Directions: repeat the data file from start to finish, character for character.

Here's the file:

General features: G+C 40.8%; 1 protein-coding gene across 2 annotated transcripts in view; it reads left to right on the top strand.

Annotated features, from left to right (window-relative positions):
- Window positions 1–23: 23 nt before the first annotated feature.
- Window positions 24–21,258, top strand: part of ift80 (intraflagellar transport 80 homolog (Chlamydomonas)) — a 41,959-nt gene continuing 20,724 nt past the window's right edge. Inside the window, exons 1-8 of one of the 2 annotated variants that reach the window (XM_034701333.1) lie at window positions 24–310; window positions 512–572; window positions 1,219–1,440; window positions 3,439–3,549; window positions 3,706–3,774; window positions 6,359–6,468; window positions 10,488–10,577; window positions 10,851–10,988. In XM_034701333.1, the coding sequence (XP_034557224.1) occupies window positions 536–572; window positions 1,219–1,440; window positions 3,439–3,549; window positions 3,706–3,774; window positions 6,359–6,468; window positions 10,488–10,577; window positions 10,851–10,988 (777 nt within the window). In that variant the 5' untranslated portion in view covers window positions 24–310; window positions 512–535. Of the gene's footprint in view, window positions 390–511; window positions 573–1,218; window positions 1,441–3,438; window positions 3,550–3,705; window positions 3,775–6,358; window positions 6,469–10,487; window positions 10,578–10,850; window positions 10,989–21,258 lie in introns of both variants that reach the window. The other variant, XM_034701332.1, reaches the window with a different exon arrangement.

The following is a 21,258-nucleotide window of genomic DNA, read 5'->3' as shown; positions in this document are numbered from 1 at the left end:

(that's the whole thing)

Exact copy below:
General features: G+C 40.8%; 1 protein-coding gene across 2 annotated transcripts in view; it reads left to right on the top strand.

Annotated features, from left to right (window-relative positions):
- Window positions 1–23: 23 nt before the first annotated feature.
- Window positions 24–21,258, top strand: part of ift80 (intraflagellar transport 80 homolog (Chlamydomonas)) — a 41,959-nt gene continuing 20,724 nt past the window's right edge. Inside the window, exons 1-8 of one of the 2 annotated variants that reach the window (XM_034701333.1) lie at window positions 24–310; window positions 512–572; window positions 1,219–1,440; window positions 3,439–3,549; window positions 3,706–3,774; window positions 6,359–6,468; window positions 10,488–10,577; window positions 10,851–10,988. In XM_034701333.1, the coding sequence (XP_034557224.1) occupies window positions 536–572; window positions 1,219–1,440; window positions 3,439–3,549; window positions 3,706–3,774; window positions 6,359–6,468; window positions 10,488–10,577; window positions 10,851–10,988 (777 nt within the window). In that variant the 5' untranslated portion in view covers window positions 24–310; window positions 512–535. Of the gene's footprint in view, window positions 390–511; window positions 573–1,218; window positions 1,441–3,438; window positions 3,550–3,705; window positions 3,775–6,358; window positions 6,469–10,487; window positions 10,578–10,850; window positions 10,989–21,258 lie in introns of both variants that reach the window. The other variant, XM_034701332.1, reaches the window with a different exon arrangement.

The following is a 21,258-nucleotide window of genomic DNA, read 5'->3' as shown; positions in this document are numbered from 1 at the left end: